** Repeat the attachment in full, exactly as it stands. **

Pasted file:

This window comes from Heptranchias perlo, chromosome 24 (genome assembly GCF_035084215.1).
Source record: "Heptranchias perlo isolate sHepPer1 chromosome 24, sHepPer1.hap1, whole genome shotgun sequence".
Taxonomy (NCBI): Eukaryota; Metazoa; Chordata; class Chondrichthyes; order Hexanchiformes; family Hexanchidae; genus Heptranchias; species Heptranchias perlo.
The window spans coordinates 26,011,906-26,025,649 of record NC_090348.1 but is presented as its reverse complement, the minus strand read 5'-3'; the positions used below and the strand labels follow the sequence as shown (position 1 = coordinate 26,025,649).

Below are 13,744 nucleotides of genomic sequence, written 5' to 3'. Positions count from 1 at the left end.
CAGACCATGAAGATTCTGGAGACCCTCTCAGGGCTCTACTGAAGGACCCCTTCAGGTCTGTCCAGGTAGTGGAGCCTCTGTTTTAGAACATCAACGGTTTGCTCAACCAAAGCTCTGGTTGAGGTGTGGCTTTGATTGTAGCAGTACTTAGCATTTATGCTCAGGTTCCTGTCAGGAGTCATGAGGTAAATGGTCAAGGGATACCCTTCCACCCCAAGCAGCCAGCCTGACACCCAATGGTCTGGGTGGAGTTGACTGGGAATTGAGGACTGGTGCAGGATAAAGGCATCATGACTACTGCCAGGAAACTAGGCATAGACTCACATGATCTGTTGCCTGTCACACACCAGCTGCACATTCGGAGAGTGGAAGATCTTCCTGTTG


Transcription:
This window comes from Heptranchias perlo, chromosome 24 (genome assembly GCF_035084215.1).
Source record: "Heptranchias perlo isolate sHepPer1 chromosome 24, sHepPer1.hap1, whole genome shotgun sequence".
Taxonomy (NCBI): Eukaryota; Metazoa; Chordata; class Chondrichthyes; order Hexanchiformes; family Hexanchidae; genus Heptranchias; species Heptranchias perlo.
The window spans coordinates 26,011,906-26,025,649 of record NC_090348.1 but is presented as its reverse complement, the minus strand read 5'-3'; the positions used below and the strand labels follow the sequence as shown (position 1 = coordinate 26,025,649).

Below are 13,744 nucleotides of genomic sequence, written 5' to 3'. Positions count from 1 at the left end.
CAGACCATGAAGATTCTGGAGACCCTCTCAGGGCTCTACTGAAGGACCCCTTCAGGTCTGTCCAGGTAGTGGAGCCTCTGTTTTAGAACATCAACGGTTTGCTCAACCAAAGCTCTGGTTGAGGTGTGGCTTTGATTGTAGCAGTACTTAGCATTTATGCTCAGGTTCCTGTCAGGAGTCATGAGGTAAATGGTCAAGGGATACCCTTCCACCCCAAGCAGCCAGCCTGACACCCAATGGTCTGGGTGGAGTTGACTGGGAATTGAGGACTGGTGCAGGATAAAGGCATCATGACTACTGCCAGGAAACTAGGCATAGACTCACATGATCTGTTGCCTGTCACACACCAGCTGCACATTCGGAGAGTGGAAGATCTTCCTGTTG